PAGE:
Thursday, November 17, 2011

Featured: Natural JazzWife

Your name/handle: JazzWife
Networking Info:

Twitter: @Slimwavy

Q: Tell us a little about yourself!

A: I am a 48 year old wife and mother of 2. My son, 21, will be graduating in May 2012 from Xavier University of Louisiana with a degree in computer science and my 17 year old daughter is currently contemplating her college options. She wants to study at a conservatory and major in music. Her father, my husband, is a jazz musician, so she has developed by her musical interests quite naturally. Next to my love of God, my family is probably the most important thing in my life. I work at a private liberal arts University in New England as a senior director of a school-based fund raising unit. I have also been an avid blogger since 2009. My blog mainly chronicles my natural hair journey from transition through chop and also includes entries focused on music, musicians, and monthly features on Afro Latinas and Afro Latinos as well as occasional entries on personal finance. Check me out at

Q: What made you go natural and how long have you been Natural?
A: By 2007, I was growing weary of my 8 – 10 week ritual. The expense was mounting (I was paying over $130 per touch up). My hair was doing this weird thinning thing at the very front of my head, which I didn't understand. I have always had a lot of hair so that fact that I could see my scalp was really annoying me. When I brought it up to my Dominican hairdresser, he told me that my hair had always been like that. For me, that was strike ONE. I started stretching my relaxers to 14 weeks and more and I noticed that my hair seemed to be less thin when I did that. During another appointment with my hairdresser, I told him that I was contemplating going natural. He told me flat out that I couldn't do that because I “didn't know what was under there.” He said it like my unrelaxed hair was disgusting. I was insulted. For me, that was strike TWO. I didn't wait for the last strike. When I was due for a relaxer in October 2008, I just didn't go. So, my last relaxer was in August 2008. I never turned back.

Q: Did you transition or BC?
A: I transitioned for 24 months from October 2008 to September 2010. When I began my transition I knew that I was in it for the long haul. Toward the end of my transition when I had more natural hair than relaxed hair and everyone around me was encouraging me to chop, I remained steadfast to my goal of 2 years. Why? It was all about wanting to be able to put my hair in pony tail if I wanted to. That was important to me at the time. These days, I rarely wear them.

Q: What products do you currently use?
A: I use Karen's Body Beautiful for shampooing and conditioning (both rinse out and leave-in). I also use KBB jojoba oil for sealing in moisture and keep my ends happy. For deep conditioning, I use Original Hair Masque, a clay based mud from Butters-n-Bars (this stuff is amazing) or a yogurt, coconut cream concentrate and coconut oil mixture (this stuff is also amazing). For styling, I also use aloe vera gel (a liquid), Eco Styler gel, avocado oil, sweet almond oil and will be trying argan oil soon.

Q:What are some of the positive/negative comments that you've received about your hair?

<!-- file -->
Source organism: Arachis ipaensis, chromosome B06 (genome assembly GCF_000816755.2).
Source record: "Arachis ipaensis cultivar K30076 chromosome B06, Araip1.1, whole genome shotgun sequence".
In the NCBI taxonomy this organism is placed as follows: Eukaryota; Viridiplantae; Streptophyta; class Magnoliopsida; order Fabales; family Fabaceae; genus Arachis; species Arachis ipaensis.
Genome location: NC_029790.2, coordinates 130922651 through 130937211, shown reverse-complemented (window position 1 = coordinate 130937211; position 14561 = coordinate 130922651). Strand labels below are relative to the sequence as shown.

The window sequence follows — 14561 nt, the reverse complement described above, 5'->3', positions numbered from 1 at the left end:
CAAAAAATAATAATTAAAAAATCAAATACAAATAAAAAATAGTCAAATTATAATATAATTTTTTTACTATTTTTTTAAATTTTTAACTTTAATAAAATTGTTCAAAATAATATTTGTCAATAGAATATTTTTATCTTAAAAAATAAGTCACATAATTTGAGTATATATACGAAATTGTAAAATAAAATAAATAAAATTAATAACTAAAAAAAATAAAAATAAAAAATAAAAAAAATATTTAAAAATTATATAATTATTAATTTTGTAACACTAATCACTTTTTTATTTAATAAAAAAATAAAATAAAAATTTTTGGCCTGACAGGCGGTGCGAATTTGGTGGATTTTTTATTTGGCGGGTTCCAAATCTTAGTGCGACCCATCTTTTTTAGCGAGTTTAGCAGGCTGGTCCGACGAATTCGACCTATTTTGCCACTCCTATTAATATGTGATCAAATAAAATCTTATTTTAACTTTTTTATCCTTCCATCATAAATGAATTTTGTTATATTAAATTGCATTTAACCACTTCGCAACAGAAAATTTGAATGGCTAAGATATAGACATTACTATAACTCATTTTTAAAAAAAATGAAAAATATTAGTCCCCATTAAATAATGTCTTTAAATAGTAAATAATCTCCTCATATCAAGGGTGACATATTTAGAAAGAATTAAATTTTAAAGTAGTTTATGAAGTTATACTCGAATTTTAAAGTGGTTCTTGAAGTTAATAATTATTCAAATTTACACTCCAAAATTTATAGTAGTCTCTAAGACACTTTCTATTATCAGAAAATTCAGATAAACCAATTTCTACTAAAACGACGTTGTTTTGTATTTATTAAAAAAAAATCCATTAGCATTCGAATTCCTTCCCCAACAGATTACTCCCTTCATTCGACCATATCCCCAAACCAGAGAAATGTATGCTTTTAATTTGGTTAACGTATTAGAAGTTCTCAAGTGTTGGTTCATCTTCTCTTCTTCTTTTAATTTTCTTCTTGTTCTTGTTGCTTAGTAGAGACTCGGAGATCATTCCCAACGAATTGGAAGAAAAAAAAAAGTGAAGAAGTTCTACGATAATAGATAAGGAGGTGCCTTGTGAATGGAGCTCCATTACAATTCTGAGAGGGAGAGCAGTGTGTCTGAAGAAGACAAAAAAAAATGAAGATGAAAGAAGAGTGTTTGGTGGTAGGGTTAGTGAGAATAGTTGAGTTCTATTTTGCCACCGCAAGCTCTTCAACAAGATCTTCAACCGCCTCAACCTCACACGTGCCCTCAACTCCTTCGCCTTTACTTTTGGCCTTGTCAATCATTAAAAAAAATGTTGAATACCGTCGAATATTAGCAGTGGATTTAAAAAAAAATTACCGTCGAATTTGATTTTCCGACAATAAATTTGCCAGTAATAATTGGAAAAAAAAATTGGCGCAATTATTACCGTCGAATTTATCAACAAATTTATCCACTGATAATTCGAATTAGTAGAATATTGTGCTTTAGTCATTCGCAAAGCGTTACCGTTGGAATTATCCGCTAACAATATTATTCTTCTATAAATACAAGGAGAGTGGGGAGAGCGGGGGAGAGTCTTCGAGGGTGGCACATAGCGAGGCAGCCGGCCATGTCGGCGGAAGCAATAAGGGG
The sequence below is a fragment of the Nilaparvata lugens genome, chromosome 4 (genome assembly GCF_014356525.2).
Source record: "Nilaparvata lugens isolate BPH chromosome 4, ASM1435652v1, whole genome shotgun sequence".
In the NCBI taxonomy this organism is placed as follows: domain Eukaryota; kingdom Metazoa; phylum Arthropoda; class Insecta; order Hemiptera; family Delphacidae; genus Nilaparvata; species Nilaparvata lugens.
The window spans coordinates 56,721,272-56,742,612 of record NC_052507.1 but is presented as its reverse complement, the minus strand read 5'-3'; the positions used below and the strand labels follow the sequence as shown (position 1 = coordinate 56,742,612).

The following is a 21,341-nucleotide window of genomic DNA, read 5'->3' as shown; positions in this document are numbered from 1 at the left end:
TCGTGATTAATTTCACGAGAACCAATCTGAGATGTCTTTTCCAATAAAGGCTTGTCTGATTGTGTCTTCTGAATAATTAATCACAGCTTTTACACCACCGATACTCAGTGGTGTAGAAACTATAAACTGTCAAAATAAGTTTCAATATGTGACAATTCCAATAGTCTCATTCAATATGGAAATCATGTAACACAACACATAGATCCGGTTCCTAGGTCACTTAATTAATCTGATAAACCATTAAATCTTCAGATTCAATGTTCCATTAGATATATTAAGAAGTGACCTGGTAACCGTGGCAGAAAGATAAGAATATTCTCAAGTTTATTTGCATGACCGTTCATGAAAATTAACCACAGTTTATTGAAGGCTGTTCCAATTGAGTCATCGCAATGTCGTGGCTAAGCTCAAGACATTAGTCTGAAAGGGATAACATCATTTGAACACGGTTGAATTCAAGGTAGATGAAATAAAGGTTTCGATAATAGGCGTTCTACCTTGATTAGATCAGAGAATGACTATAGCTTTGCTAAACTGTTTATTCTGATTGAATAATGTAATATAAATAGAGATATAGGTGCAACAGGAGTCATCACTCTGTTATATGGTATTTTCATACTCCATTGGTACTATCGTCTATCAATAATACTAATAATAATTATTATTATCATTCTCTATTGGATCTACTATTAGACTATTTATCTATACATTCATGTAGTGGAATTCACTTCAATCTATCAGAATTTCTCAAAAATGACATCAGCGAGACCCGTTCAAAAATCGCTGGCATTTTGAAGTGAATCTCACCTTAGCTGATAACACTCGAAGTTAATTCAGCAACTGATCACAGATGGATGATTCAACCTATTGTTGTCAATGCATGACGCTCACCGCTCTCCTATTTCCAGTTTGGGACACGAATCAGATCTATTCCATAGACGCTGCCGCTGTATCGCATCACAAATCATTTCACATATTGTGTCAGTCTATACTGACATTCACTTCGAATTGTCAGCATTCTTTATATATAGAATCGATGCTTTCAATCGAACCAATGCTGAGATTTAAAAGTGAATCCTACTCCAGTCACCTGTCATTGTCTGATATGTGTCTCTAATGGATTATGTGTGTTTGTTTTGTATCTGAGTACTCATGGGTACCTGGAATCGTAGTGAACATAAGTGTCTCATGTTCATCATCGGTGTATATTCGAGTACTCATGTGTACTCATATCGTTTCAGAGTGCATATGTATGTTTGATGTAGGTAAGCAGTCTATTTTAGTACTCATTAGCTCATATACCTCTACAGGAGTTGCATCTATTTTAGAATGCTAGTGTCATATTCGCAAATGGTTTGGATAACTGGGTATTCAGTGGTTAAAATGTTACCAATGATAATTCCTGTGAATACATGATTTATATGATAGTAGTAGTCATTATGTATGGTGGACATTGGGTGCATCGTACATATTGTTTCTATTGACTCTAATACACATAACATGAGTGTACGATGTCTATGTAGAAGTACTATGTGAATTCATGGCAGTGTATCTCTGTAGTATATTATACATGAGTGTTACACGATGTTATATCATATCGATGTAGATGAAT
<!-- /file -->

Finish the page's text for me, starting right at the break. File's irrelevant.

A: Most of the comments about my hair have been overwhelmingly positive. My husband, my daughter and son have been very supportive of my decision not to relax or heat straighten my hair. Initially, people at work were invasively curious but they have now become more acclimated to my hair and respectfully curious. Many of very effusive with praise. However, there are two negative comments I can recall. The first was a young white girl, who came up to me to tell me that she preferred my hair straight. I was able to keep my cool and tell her that I preferred my hair the way it is. I was proud of myself for not telling her that I didn't care what she thought. Another time, someone asked me if I was rebelling against something. To that, I didn't have a ready response because I needed to be more guarded. And when others stare at me so hard with a pained and perplexed look on their face, I have learned to ignore them. In fact, I have gotten quite skilled at that. But as long as I can count the negative episodes on one hand, I think I'm doing alright.

Q: What words of encouragement do you have for those who are transitioning or for natural newbies?

A: Going natural is often a very personal decision fraught with fear of rejection, worry about future hair issues, curiosity about the hair itself and utter confusion about what to do first and when. I think all the women who have gone before the current transitioners and the newbies are the perfect mentors. We are proof that going natural can not only be survived . . . but that the outcomes, as varied as they are, are each beautiful. Getting to know your hair and learning to care for your hair is half the fun of the journey. Learning to embrace and accept your hair, and by extension, really love yourself – the real you – is an incredible bonus. I would tell anyone thinking about becoming chemical free to jump in with both feet. It has been the very best thing that I could have done for myself. And I bet it will be the same for the transitioner or the newly natural. Go ahead, do it. You'll enjoy the journey.

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Your name/handle: JazzWife
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